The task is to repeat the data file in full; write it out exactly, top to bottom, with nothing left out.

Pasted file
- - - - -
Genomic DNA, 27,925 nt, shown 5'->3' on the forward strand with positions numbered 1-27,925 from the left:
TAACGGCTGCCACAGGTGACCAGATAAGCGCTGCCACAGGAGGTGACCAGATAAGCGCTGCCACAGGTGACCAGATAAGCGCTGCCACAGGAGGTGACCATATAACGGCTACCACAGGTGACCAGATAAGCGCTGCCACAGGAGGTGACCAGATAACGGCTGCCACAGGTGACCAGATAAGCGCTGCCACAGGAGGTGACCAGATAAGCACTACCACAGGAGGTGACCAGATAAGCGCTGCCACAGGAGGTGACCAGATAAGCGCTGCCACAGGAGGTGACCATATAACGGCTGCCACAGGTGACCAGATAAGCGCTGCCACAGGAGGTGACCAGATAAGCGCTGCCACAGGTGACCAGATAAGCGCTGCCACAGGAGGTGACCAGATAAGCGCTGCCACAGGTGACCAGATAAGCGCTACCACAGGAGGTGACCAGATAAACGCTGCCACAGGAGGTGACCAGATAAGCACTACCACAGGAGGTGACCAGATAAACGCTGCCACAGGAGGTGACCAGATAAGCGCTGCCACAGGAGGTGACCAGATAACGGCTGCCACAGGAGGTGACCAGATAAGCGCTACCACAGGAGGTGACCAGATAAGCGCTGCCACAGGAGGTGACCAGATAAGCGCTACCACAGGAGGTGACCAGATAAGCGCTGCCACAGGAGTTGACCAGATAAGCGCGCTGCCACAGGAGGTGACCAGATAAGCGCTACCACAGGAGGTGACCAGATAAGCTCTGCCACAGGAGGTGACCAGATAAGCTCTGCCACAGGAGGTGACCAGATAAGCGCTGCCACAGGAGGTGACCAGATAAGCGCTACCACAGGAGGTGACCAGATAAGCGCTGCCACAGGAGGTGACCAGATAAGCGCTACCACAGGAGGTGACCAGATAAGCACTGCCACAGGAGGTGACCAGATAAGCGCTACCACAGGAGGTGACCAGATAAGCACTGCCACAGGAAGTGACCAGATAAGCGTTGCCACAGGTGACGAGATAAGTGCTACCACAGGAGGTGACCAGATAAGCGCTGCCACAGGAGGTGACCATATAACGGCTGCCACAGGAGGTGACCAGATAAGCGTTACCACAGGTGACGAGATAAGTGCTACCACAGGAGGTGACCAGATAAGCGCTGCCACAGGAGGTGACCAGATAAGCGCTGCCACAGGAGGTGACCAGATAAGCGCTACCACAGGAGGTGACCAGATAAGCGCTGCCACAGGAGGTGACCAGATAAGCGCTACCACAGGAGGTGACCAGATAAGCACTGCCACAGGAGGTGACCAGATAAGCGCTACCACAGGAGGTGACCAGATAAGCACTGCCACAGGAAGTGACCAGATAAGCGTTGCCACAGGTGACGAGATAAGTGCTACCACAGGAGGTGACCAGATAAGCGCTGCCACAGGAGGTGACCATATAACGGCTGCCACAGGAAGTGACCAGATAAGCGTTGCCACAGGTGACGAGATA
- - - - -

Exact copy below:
Genomic DNA, 27,925 nt, shown 5'->3' on the forward strand with positions numbered 1-27,925 from the left:
TAACGGCTGCCACAGGTGACCAGATAAGCGCTGCCACAGGAGGTGACCAGATAAGCGCTGCCACAGGTGACCAGATAAGCGCTGCCACAGGAGGTGACCATATAACGGCTACCACAGGTGACCAGATAAGCGCTGCCACAGGAGGTGACCAGATAACGGCTGCCACAGGTGACCAGATAAGCGCTGCCACAGGAGGTGACCAGATAAGCACTACCACAGGAGGTGACCAGATAAGCGCTGCCACAGGAGGTGACCAGATAAGCGCTGCCACAGGAGGTGACCATATAACGGCTGCCACAGGTGACCAGATAAGCGCTGCCACAGGAGGTGACCAGATAAGCGCTGCCACAGGTGACCAGATAAGCGCTGCCACAGGAGGTGACCAGATAAGCGCTGCCACAGGTGACCAGATAAGCGCTACCACAGGAGGTGACCAGATAAACGCTGCCACAGGAGGTGACCAGATAAGCACTACCACAGGAGGTGACCAGATAAACGCTGCCACAGGAGGTGACCAGATAAGCGCTGCCACAGGAGGTGACCAGATAACGGCTGCCACAGGAGGTGACCAGATAAGCGCTACCACAGGAGGTGACCAGATAAGCGCTGCCACAGGAGGTGACCAGATAAGCGCTACCACAGGAGGTGACCAGATAAGCGCTGCCACAGGAGTTGACCAGATAAGCGCGCTGCCACAGGAGGTGACCAGATAAGCGCTACCACAGGAGGTGACCAGATAAGCTCTGCCACAGGAGGTGACCAGATAAGCTCTGCCACAGGAGGTGACCAGATAAGCGCTGCCACAGGAGGTGACCAGATAAGCGCTACCACAGGAGGTGACCAGATAAGCGCTGCCACAGGAGGTGACCAGATAAGCGCTACCACAGGAGGTGACCAGATAAGCACTGCCACAGGAGGTGACCAGATAAGCGCTACCACAGGAGGTGACCAGATAAGCACTGCCACAGGAAGTGACCAGATAAGCGTTGCCACAGGTGACGAGATAAGTGCTACCACAGGAGGTGACCAGATAAGCGCTGCCACAGGAGGTGACCATATAACGGCTGCCACAGGAGGTGACCAGATAAGCGTTACCACAGGTGACGAGATAAGTGCTACCACAGGAGGTGACCAGATAAGCGCTGCCACAGGAGGTGACCAGATAAGCGCTGCCACAGGAGGTGACCAGATAAGCGCTACCACAGGAGGTGACCAGATAAGCGCTGCCACAGGAGGTGACCAGATAAGCGCTACCACAGGAGGTGACCAGATAAGCACTGCCACAGGAGGTGACCAGATAAGCGCTACCACAGGAGGTGACCAGATAAGCACTGCCACAGGAAGTGACCAGATAAGCGTTGCCACAGGTGACGAGATAAGTGCTACCACAGGAGGTGACCAGATAAGCGCTGCCACAGGAGGTGACCATATAACGGCTGCCACAGGAAGTGACCAGATAAGCGTTGCCACAGGTGACGAGATA